Trumbull, Conn, April 19, 1942.
Dear Private and Public:
I had an interesting experience yesterday. I took a suit of Dave’s into the Goodwork Cleaners opposite my old office at the corner of Fairfield and Broad, and while the girl was getting out the slip, two other young fellows came in and stood at the counter next to me. The girl said, “name please”. I spelled it out, as I usually do, “A.D. G-u-i-o-n”, and the man next to me turned around and said “Guion?”, fished a booklet out of his pocket and handed it to me. It was a N.Y. driver’s license of another Guion. He said he came from New Rochelle, was a nephew of Dr. Guion there, and by the same token we must be distantly related.
Well, I suppose you saw in the paper that “Old Iron Pants”, Hugh S. Johnson, has ended his colorful career. From the newspaper account, my cousin, his wife, was not at his bedside when he passed away, so presumably, she is still in a sanitarium. The Blue Eagle has soared into his everlasting eerie.
Lad this week received a card from the local draft board reclassifying him again as A-1, but from what he has learned, he will probably not be called until next month and when this happens, the Producto will request further temporary deferment on the basis of an emergency, if at that time the man Lad is training for his job has not yet developed suitable proficiency in his duties to take over. If he has, Lad will then seek to enlist in the Naval Reserves.
Elizabeth today is a “fish widow”, Zeke celebrating the opening day of the fishing season by angling for finny denizens of nearby trout streams.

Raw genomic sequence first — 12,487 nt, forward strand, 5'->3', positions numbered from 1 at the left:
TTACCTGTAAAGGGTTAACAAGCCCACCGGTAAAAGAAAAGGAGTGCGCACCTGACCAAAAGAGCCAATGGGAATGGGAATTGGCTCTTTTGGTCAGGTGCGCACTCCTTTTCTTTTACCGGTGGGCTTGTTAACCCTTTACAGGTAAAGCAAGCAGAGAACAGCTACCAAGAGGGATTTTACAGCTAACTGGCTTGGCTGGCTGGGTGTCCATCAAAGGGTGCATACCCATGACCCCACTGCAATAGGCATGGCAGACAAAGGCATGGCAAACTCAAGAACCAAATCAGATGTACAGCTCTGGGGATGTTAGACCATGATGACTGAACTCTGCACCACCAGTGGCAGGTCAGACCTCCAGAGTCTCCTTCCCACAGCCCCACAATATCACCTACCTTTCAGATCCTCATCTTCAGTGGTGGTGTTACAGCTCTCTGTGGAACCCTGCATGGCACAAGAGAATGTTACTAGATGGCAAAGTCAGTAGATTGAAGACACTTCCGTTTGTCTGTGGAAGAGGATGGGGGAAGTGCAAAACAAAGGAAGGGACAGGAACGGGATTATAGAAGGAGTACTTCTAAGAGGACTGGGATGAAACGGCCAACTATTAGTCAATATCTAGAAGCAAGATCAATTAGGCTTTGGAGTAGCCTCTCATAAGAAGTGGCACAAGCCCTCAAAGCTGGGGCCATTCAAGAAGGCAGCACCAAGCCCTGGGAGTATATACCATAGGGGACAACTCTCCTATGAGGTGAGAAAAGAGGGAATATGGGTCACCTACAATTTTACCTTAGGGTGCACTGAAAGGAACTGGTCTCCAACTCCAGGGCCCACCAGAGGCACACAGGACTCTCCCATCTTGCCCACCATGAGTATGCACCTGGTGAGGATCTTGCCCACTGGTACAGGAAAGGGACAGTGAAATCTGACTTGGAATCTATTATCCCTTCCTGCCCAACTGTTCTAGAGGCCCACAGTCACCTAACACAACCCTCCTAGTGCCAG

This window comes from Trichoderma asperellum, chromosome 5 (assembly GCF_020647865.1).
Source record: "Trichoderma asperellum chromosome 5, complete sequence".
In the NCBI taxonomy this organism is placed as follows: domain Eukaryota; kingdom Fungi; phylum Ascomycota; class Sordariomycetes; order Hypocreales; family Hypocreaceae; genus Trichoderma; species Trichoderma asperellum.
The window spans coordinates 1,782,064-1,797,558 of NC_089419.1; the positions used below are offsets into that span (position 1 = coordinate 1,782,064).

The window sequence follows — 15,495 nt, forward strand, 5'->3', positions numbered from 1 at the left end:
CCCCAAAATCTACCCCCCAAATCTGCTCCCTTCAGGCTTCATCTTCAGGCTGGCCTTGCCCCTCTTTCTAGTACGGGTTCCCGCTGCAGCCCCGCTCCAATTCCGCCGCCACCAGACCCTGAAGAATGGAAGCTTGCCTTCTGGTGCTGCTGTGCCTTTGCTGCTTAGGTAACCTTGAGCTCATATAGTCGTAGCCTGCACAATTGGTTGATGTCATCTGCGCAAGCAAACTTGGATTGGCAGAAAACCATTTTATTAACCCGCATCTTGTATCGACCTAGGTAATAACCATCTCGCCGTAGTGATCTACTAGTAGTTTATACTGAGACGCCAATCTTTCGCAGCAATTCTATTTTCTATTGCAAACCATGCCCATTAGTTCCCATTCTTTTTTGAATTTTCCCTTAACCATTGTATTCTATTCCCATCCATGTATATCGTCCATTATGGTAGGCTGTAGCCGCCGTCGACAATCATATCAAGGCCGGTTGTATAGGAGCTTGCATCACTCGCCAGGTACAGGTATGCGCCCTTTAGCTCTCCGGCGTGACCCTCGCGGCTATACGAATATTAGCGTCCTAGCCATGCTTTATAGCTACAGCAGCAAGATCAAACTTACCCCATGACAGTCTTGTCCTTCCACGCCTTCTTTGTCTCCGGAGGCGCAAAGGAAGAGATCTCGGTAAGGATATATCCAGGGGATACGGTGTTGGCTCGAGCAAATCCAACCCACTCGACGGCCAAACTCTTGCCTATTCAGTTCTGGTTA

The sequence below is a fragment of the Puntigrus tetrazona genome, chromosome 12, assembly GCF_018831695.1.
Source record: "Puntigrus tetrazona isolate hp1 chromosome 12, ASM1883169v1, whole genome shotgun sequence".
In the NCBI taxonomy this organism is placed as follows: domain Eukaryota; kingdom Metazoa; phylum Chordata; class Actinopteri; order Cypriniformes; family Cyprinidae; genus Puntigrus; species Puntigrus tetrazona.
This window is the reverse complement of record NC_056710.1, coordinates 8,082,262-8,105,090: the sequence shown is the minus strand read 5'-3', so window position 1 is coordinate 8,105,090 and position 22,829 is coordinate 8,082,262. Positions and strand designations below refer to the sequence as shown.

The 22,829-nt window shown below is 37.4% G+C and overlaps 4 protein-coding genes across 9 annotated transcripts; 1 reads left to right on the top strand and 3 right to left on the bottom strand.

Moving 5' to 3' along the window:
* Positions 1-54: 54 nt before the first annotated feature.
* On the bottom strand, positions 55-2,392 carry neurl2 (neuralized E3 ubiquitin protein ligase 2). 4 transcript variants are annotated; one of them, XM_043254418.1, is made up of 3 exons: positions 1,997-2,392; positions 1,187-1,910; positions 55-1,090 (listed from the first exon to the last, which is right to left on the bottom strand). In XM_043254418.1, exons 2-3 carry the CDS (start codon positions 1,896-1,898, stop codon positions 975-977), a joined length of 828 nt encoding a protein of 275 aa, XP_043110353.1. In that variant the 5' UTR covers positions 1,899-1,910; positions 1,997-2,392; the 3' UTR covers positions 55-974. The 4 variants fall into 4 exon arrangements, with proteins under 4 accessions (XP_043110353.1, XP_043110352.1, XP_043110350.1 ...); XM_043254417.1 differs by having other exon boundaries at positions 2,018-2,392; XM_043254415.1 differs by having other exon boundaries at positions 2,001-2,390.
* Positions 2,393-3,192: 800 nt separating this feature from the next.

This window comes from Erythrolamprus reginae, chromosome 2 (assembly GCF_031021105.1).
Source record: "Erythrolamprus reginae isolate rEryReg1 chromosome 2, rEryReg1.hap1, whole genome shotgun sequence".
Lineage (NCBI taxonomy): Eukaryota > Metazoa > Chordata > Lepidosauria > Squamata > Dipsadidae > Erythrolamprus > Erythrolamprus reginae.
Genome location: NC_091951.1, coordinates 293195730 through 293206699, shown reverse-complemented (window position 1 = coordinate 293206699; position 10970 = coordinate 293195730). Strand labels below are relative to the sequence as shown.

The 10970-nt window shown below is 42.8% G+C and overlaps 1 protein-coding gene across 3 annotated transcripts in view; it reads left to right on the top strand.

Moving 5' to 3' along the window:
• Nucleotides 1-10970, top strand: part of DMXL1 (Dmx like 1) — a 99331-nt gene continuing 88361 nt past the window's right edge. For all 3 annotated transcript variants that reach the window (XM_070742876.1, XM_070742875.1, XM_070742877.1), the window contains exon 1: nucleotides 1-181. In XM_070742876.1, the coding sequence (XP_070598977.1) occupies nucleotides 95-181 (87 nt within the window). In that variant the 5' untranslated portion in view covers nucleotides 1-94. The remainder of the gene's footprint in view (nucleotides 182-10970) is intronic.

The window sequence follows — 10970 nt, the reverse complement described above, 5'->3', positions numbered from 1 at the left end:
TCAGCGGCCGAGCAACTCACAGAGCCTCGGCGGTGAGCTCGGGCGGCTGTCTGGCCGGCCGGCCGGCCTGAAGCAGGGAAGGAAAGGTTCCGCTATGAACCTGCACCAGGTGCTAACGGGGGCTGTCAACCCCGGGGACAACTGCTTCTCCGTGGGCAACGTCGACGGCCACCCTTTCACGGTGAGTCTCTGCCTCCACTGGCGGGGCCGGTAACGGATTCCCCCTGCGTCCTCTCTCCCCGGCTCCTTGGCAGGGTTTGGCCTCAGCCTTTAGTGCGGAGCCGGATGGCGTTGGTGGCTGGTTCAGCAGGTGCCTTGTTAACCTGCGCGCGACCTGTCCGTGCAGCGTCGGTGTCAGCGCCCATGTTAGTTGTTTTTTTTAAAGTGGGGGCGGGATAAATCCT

All yesterday afternoon and up until 12:30 today, Dave has been wrestling with the production 33,500 multigraphing and folding of letters for Ashcroft. Almost all (save some 5000) have been multigrafted and about half folded, so we’re fairly well on with the job, which originally was supposed to be delivered tomorrow, but as the first of the letterheads were only given to us yesterday instead of several days previously, we will still be able to make a “reasonable” delivery.
Aunt Betty last week went to the dentist to have a loose tooth removed and is having a new plate made which takes her to Bridgeport twice a week until the job is finished. She has been complaining of lack of pep lately and is now taking vitamin B tablets. This together with removal of the decayed tooth plus moderate exercise outdoors, now that the weather is getting suitable for her to get out, we hope will make her feel quite frisky. She has already planted some seeds in the flower boxes and has acquired a new watering can to nurse them through their babyhood.
According to a postal Barbara received from Dan, he is now at his new camp at Roanoke Rapids, No. Car., but had not yet learned what sort of activity his new work would entail. I am looking forward to a letter telling more in detail as soon as he gets settled.
I will be posting the conclusion of this letter tomorrow.
On Friday one more letter from grandpa to his boys away from home.
On Saturday and Sunday, more special pictures.